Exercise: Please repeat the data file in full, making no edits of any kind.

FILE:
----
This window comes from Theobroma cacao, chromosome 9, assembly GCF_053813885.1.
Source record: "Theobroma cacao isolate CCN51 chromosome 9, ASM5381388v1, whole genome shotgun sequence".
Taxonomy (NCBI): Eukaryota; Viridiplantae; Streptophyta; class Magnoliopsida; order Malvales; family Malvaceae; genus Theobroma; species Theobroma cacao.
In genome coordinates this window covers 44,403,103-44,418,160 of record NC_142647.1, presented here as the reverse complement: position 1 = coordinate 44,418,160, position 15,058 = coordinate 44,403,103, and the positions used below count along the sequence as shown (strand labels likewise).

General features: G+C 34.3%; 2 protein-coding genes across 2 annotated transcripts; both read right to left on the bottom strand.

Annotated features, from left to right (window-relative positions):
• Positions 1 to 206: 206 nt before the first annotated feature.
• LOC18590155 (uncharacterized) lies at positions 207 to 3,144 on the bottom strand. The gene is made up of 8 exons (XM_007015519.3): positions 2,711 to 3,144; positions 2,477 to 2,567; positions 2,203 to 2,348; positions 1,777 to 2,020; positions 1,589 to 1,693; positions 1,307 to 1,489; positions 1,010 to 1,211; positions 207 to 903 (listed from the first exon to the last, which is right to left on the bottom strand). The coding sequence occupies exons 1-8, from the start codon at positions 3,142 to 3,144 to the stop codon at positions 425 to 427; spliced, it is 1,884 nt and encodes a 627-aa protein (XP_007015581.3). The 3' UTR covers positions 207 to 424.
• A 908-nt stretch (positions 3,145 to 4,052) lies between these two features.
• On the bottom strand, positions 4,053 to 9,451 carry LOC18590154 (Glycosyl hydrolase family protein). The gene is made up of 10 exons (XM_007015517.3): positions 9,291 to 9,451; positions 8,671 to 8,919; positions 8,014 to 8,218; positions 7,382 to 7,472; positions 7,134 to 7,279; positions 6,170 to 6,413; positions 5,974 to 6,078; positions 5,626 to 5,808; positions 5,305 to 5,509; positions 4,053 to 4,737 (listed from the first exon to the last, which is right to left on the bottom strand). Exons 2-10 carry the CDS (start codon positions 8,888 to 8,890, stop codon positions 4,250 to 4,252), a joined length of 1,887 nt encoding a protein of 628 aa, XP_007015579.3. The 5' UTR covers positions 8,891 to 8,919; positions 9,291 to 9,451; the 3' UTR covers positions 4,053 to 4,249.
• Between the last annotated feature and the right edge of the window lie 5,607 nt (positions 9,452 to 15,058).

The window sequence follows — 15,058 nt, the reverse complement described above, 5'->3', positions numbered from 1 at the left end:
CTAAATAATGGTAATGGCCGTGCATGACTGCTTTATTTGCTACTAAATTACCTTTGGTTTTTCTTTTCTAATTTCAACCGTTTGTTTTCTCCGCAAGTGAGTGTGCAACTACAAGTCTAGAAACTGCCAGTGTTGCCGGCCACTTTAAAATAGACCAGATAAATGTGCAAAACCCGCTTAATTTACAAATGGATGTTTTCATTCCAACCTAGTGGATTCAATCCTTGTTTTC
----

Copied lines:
This window comes from Theobroma cacao, chromosome 9, assembly GCF_053813885.1.
Source record: "Theobroma cacao isolate CCN51 chromosome 9, ASM5381388v1, whole genome shotgun sequence".
Taxonomy (NCBI): Eukaryota; Viridiplantae; Streptophyta; class Magnoliopsida; order Malvales; family Malvaceae; genus Theobroma; species Theobroma cacao.
In genome coordinates this window covers 44,403,103-44,418,160 of record NC_142647.1, presented here as the reverse complement: position 1 = coordinate 44,418,160, position 15,058 = coordinate 44,403,103, and the positions used below count along the sequence as shown (strand labels likewise).

General features: G+C 34.3%; 2 protein-coding genes across 2 annotated transcripts; both read right to left on the bottom strand.

Annotated features, from left to right (window-relative positions):
• Positions 1 to 206: 206 nt before the first annotated feature.
• LOC18590155 (uncharacterized) lies at positions 207 to 3,144 on the bottom strand. The gene is made up of 8 exons (XM_007015519.3): positions 2,711 to 3,144; positions 2,477 to 2,567; positions 2,203 to 2,348; positions 1,777 to 2,020; positions 1,589 to 1,693; positions 1,307 to 1,489; positions 1,010 to 1,211; positions 207 to 903 (listed from the first exon to the last, which is right to left on the bottom strand). The coding sequence occupies exons 1-8, from the start codon at positions 3,142 to 3,144 to the stop codon at positions 425 to 427; spliced, it is 1,884 nt and encodes a 627-aa protein (XP_007015581.3). The 3' UTR covers positions 207 to 424.
• A 908-nt stretch (positions 3,145 to 4,052) lies between these two features.
• On the bottom strand, positions 4,053 to 9,451 carry LOC18590154 (Glycosyl hydrolase family protein). The gene is made up of 10 exons (XM_007015517.3): positions 9,291 to 9,451; positions 8,671 to 8,919; positions 8,014 to 8,218; positions 7,382 to 7,472; positions 7,134 to 7,279; positions 6,170 to 6,413; positions 5,974 to 6,078; positions 5,626 to 5,808; positions 5,305 to 5,509; positions 4,053 to 4,737 (listed from the first exon to the last, which is right to left on the bottom strand). Exons 2-10 carry the CDS (start codon positions 8,888 to 8,890, stop codon positions 4,250 to 4,252), a joined length of 1,887 nt encoding a protein of 628 aa, XP_007015579.3. The 5' UTR covers positions 8,891 to 8,919; positions 9,291 to 9,451; the 3' UTR covers positions 4,053 to 4,249.
• Between the last annotated feature and the right edge of the window lie 5,607 nt (positions 9,452 to 15,058).

The window sequence follows — 15,058 nt, the reverse complement described above, 5'->3', positions numbered from 1 at the left end:
CTAAATAATGGTAATGGCCGTGCATGACTGCTTTATTTGCTACTAAATTACCTTTGGTTTTTCTTTTCTAATTTCAACCGTTTGTTTTCTCCGCAAGTGAGTGTGCAACTACAAGTCTAGAAACTGCCAGTGTTGCCGGCCACTTTAAAATAGACCAGATAAATGTGCAAAACCCGCTTAATTTACAAATGGATGTTTTCATTCCAACCTAGTGGATTCAATCCTTGTTTTC